Villa San Michele Hotel
Villa San Michele Hotel is a hotel situated on the hill of Fiesole overlooking Florence, Italy. It is named after the church of St Michael the Archangel. Today it is owned by Orient-Express Hotels and operated as a luxury hotel.

History
The original building was a monastery, founded in the early years of the 15th century for the Franciscan monks. The land on which it stood had been donated by a Florentine family, the Davanzatis, who also contributed to the monastery's upkeep by gifts of woodlands, further buildings and money. The present building, with its façade attributed to Michelangelo and its imposing loggia, dates from 1600 when it was enlarged and completely renovated by Giovanni di Bartolomeo Davanzati. The monastery remained the property of the Franciscans until 1808 when the monastic orders were dissolved by Napoleon and, in 1817, it returned to secular use. By this time, many of its most treasured possessions had been dispersed throughout Florence's churches and art galleries. In 1900 the Villa was acquired by Henry White Cannon from New York, who landscaped the gardens, erected large greenhouses and restored the building after the fashion of the Victorians, by adding wrought iron gates and by applying a rust-coloured patina to the walls. He also converted the courtyard into a winter garden by covering it with a roof of glass and iron. During World War II, the Villa was badly damaged and, in 1950, it was bought by Monsieur Lucien Tessier as a private residence. He set about restoring the 20 first floor rooms, while living on the second floor, but the cost involved was substantial and to finance it, he turned the villa in to a hotel for those wanting to visit the nearby art treasures of Florence and the surrounding countryside. In 1982, Orient-Express Hotels, which already owned the celebrated Hotel Cipriani in Venice bought the Villa San Michele and the surrounding land. Once more a comprehensive restoration of the buildings was embarked upon, this time with the cooperation of the Florence Fine Arts Authority.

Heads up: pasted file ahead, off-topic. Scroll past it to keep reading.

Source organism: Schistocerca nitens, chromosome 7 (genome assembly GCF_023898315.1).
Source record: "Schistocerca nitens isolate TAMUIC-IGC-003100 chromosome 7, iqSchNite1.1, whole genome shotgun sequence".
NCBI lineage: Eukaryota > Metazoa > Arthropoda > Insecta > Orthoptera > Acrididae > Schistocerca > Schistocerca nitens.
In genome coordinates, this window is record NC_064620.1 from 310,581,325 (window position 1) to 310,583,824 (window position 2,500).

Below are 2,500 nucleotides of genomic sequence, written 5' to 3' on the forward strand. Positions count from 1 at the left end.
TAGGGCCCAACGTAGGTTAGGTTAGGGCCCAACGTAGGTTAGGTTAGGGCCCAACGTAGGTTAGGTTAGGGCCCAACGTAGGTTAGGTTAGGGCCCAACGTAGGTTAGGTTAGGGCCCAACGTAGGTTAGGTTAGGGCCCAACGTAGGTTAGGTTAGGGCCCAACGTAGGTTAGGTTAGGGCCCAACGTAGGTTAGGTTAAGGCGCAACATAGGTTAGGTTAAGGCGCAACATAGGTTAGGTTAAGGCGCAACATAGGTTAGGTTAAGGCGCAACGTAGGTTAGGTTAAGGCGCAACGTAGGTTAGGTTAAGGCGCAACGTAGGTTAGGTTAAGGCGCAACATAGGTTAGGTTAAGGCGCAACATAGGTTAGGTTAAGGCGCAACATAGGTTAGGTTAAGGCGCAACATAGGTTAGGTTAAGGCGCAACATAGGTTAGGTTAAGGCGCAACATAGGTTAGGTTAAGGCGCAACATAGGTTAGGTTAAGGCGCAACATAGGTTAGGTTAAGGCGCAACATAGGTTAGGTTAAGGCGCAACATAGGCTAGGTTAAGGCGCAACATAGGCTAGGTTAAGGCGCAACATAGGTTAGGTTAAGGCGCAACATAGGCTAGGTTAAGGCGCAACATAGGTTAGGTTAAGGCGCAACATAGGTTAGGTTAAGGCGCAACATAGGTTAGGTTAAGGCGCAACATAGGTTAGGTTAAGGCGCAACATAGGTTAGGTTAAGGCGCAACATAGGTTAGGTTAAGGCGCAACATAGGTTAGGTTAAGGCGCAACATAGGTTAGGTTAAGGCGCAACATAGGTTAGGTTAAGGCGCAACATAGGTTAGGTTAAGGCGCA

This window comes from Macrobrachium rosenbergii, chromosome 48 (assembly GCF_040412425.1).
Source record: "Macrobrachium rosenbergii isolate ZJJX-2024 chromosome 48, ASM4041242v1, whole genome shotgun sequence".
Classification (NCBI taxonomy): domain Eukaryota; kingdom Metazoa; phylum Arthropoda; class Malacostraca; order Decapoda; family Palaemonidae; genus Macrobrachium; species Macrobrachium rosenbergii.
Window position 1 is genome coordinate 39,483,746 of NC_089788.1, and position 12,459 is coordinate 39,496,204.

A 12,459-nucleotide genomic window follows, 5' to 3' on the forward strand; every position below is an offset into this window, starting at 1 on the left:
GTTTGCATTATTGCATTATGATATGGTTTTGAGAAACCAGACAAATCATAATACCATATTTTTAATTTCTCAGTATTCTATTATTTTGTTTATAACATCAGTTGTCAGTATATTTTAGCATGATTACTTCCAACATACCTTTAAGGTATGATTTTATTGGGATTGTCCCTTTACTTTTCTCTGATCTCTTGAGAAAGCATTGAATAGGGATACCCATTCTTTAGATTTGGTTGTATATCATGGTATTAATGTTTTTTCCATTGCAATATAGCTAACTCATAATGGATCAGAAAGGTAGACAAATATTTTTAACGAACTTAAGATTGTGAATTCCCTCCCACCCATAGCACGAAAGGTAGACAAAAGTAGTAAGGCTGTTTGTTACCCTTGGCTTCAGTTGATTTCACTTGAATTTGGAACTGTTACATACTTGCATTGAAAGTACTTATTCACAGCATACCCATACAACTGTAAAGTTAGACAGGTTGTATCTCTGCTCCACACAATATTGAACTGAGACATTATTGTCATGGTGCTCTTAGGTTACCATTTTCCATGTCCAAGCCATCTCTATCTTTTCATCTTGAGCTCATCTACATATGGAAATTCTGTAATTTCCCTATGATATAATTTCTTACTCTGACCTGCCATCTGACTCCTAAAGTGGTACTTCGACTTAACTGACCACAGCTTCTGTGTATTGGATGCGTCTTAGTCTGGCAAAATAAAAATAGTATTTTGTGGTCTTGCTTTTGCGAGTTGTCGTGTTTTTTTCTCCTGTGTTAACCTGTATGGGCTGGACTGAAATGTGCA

Building Activity

  • removed a media
    about 5 years ago via OpenBuildings.com